Local, state and federal buying incentives calm consumers and communities

Robin SnydermanBy Robin Snyderman

Wall Street’s volatility – both sparked by and marked by unprecedented lending policies, record-high foreclosures, and the Fed’s takeover of stalwarts such as Fannie Mae and Freddie Mac – has some would-be home buyers running scared. Such a reaction not only is unfortunate, but also may be unnecessary: For those with solid credit ratings, this is a good time to buy, particularly if taking advantage of a growing catalog of local, state and federal home buying incentives.

The City of Chicago and the Partnership for New Communities, for example, recently announced the “Find Your Place in Chicago” campaign, which showcases 200 affordably priced homes for sale in 26 vibrant Chicago communities. All of the featured condos, single-families, two-flats and townhouses range in price from $150,000 to $450,000, are brand new or rehabbed with the latest amenities, and have been created or supported through city investment.

Through this campaign, meaningful financial incentives – including money for down payment and closing costs, free upgrades, and even a special mortgage that provides buyers a federal tax credit – make these homes even more affordable. With the support of the Partnership for New Communities, a coalition of business, civic, and foundation leaders supporting the Chicago Housing Authority Plan for Transformation, the first 100 buyers to purchase a home in one of the newest mixed-income developments will receive a $10,000 grant toward the purchase price.

These financial incentives also are attracting the attention of area employers interested in housing a competitive workforce. For example, the Illinois Institute of Technology is growing its employer-assisted housing (EAH) program to help its employees make the most of this new opportunity. Illinois Institute of Technology is one of more than 70 Chicago-area employers giving their workers down payment and closing cost assistance, plus free home-ownership counseling through this innovative benefit. Others include companies and institutions with well-established EAH programs, such as the University of Chicago, Chicago Public Schools and Mercy Hospital, as well as the recently launched Park National Bank program.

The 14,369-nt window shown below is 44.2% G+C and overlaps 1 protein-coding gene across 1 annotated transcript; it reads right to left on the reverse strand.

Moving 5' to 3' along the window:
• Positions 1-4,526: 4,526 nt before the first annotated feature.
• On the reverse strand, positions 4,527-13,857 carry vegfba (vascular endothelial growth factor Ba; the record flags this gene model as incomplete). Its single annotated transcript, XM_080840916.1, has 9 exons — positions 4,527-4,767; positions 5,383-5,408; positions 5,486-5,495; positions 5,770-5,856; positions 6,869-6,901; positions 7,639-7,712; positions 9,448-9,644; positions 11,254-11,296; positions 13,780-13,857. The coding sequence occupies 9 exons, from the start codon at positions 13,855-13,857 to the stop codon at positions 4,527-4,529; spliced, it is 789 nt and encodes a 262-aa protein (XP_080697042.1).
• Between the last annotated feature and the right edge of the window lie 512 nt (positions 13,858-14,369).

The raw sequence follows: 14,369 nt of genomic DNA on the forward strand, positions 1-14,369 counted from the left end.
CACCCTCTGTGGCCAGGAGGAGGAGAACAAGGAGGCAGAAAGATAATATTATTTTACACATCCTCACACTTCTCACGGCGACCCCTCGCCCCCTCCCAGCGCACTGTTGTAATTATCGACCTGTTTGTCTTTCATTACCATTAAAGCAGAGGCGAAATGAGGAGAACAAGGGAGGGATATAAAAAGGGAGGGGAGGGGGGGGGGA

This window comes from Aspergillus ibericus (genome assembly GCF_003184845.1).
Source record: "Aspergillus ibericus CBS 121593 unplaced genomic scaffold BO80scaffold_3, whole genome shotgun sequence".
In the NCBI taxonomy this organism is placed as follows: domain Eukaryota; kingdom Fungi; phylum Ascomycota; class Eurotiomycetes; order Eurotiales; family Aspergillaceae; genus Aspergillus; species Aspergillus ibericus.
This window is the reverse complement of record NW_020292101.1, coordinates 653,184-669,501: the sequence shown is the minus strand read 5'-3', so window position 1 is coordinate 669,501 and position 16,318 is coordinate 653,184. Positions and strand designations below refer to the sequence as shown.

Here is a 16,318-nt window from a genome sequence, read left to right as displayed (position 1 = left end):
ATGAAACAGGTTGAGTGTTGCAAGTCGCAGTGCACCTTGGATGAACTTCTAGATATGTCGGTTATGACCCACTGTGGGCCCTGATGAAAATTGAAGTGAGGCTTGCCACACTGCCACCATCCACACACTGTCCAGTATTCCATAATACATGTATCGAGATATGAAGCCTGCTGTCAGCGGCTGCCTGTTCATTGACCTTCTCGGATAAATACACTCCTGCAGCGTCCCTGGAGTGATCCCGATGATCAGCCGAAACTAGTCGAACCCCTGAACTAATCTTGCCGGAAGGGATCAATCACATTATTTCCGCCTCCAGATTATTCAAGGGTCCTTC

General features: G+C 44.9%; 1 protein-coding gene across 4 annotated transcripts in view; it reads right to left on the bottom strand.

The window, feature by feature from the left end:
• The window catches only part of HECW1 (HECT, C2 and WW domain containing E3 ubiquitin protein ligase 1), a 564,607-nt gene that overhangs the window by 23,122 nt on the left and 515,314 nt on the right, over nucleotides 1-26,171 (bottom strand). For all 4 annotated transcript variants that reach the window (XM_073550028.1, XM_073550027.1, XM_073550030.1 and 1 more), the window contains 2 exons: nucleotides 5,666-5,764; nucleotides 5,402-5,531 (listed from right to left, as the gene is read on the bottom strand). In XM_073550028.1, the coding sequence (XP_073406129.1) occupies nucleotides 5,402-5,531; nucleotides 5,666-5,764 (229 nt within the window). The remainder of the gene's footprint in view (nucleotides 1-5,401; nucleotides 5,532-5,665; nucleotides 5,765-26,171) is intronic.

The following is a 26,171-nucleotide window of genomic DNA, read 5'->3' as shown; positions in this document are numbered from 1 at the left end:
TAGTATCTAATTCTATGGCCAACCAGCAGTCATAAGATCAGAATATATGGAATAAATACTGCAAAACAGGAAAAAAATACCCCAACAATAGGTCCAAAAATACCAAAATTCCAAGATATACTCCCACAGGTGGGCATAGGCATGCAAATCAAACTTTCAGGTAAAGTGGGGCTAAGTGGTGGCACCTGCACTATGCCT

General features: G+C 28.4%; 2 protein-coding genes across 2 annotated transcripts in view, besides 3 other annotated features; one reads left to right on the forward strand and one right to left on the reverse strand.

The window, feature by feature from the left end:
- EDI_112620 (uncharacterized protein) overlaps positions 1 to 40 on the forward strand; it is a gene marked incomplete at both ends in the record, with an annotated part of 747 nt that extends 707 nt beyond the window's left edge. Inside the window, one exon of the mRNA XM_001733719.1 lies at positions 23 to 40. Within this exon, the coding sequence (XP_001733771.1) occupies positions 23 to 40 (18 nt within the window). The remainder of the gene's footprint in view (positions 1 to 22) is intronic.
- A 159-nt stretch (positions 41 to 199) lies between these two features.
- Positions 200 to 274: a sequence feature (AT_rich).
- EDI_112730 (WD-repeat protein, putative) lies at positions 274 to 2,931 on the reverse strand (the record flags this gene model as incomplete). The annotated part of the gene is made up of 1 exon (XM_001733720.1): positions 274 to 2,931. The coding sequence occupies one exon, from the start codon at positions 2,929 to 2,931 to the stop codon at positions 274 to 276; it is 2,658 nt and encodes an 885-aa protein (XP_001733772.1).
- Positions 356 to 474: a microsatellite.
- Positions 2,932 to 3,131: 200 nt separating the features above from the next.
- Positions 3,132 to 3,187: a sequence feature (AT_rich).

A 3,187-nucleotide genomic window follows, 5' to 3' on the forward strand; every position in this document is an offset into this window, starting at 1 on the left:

More than 1,500 home buyers have purchased homes with the help of their companies’ EAH programs since 2000. While the cash assistance is, of course, appreciated, participants seem to equally value the home buyer education and credit counseling, which is paid for by the employer but conducted confidentially by local nonprofit housing counseling agencies. The guidelines set by these programs (including interest-rate caps and preferred lender lists) help to ensure home buyers take a mortgage loan they can afford, accounting for the nearly zero-percent foreclosure rate of participating employees.

Looking forward, the federal government recently announced it will allocate more than $172 million in Neighborhood Stabilization Grants to Illinois for foreclosure recovery. The grants provide limited resources – enough to recover just a fraction of more than 30,000 properties foreclosed upon in metropolitan Chicago since 2007. Local policymakers responsible for allocating these dollars, including the Illinois Housing Development Authority and county agencies, must quickly devise plans to complete the acquisition, rehab or demolition, and resale of those properties within 18 months. The limited nature of these dollars demands strategic investments near transit, jobs and retail to build sustainable neighborhoods. This is good news for developers and employers, both of whom have been stung by the trend of affordable homes being located far from job centers.

People in the market for a new home should know this can be a good time to buy. Realtors, employers and community-based housing counselors can help them overcome their market jitters and take the step toward home ownership by pointing them to these and other great home buyer incentives.

Robin Snyderman is vice president of housing and community development for the Metropolitan Planning Council.

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